Courtesy Of The National Highway Traffic Safety Administration

When Should My Baby Switch To A Convertible Car Seat? It May Be Earlier Than You Think

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Lugging around a baby in an infant car seat is simultaneously convenient and awful. Those things weigh a ton, and when you add a baby, it might as well be your weight session for the day. But when should my baby switch to a convertible car seat? As much as you may love being able to bring the baby in the store or your home without unbuckling them or waking them, you also want them to be as safe as humanly possible.

First things first: no matter what seat your baby is in, the American Academy of Pediatrics (AAP) recommended that all babies remain rear-facing in their car seats until at least age 2, or better yet, until they max out of the height and weight requirements of their rear-facing convertible car seat. The reason for this is that, according to expert The Car Seat Lady, rear-facing car seats are up to five times safer in a crash than forward-facing. That's a significant difference, and totally worth whatever hassle it may cause.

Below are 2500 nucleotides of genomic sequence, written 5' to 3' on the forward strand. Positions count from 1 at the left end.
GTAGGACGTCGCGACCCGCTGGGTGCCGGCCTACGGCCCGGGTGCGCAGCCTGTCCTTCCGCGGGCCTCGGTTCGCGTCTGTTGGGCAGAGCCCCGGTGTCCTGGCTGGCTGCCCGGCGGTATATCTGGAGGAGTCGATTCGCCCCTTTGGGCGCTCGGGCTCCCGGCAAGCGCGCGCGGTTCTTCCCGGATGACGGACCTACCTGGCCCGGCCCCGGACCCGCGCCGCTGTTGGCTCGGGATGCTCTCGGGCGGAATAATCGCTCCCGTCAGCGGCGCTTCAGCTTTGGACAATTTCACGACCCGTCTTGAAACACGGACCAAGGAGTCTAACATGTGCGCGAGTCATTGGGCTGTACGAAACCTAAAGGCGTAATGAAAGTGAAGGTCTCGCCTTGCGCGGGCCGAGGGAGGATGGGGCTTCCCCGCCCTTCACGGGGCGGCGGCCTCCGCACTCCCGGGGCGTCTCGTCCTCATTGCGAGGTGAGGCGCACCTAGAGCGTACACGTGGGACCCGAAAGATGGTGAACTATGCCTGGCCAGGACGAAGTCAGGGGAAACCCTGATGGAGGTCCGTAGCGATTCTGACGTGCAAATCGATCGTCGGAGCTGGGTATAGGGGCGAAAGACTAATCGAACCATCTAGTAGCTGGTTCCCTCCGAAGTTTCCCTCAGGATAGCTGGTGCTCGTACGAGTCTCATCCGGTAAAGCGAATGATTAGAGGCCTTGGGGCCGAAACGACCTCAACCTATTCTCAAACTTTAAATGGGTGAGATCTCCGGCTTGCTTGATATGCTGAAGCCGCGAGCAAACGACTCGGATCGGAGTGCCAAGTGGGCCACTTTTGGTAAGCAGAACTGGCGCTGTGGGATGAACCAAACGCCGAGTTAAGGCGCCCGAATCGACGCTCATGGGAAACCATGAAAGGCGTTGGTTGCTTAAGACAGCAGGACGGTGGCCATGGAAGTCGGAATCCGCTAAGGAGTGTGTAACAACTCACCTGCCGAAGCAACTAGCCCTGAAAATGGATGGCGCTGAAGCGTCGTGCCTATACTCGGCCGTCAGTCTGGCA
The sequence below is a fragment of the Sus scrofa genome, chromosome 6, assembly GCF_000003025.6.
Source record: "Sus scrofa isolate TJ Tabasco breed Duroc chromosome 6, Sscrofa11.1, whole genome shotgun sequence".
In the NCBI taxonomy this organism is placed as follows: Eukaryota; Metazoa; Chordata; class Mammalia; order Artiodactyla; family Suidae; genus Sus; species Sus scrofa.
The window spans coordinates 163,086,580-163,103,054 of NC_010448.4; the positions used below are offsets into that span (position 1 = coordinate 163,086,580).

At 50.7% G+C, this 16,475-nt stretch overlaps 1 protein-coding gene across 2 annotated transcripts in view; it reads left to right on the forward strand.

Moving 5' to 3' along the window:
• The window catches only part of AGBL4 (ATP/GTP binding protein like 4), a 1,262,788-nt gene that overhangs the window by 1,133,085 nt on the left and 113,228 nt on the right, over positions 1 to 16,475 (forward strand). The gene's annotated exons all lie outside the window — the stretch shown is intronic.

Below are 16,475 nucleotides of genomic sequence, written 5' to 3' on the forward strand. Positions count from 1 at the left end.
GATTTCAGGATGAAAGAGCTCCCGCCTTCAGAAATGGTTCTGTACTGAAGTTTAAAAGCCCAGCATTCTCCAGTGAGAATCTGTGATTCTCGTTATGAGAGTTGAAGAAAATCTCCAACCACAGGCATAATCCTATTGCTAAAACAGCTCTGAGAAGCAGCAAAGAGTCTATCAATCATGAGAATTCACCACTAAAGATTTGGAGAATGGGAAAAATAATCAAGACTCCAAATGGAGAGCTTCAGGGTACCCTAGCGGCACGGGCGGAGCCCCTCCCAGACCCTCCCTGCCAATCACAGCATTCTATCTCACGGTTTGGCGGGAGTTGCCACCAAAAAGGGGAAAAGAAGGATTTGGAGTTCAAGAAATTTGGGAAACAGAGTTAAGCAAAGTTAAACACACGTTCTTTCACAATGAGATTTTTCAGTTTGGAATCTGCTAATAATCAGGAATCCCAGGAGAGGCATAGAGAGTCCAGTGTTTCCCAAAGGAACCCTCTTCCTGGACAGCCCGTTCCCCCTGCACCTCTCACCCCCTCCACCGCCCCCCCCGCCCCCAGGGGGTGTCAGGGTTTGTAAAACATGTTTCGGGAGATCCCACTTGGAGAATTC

It's also important to make sure your baby is strapped in properly, and that your seat is installed properly. If you aren't sure about your car seat installation skills, if you call your local fire department, most are more than willing and happy to help you. Also, check with your local baby supply store like Babies R' Us, as many have an expert on hand or offer workshops. When I had my first, I made my best girlfriend's husband, an FDNY lieutenant, check it five ways from Sunday, even though my husband was a police officer and therefore his sworn enemy. (Not really enemies. More like frenemies.)

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But, when should my baby switch to a convertible car seat? Consumer Reports tests found that it should be sooner than you think. According to the research, your baby should be moved before they are 1 year old or 22 pounds, but after they have head and neck control, as the infant car seats are easier for parents to position for optimal neck support.

The reason is that convertible car seats offer better protection against head injuries and better impact protection overall. While it may seem like a heavy expense to buy both an infant and a convertible car seat so close together, it's one that's very much worth the cost. And don't forget, if you're using a car seat for the second time around (or more), car seats have an expiration date, so look closely, and remember that it's all in the name of safety, and Buy Buy Baby loves a coupon. (Or register for both.)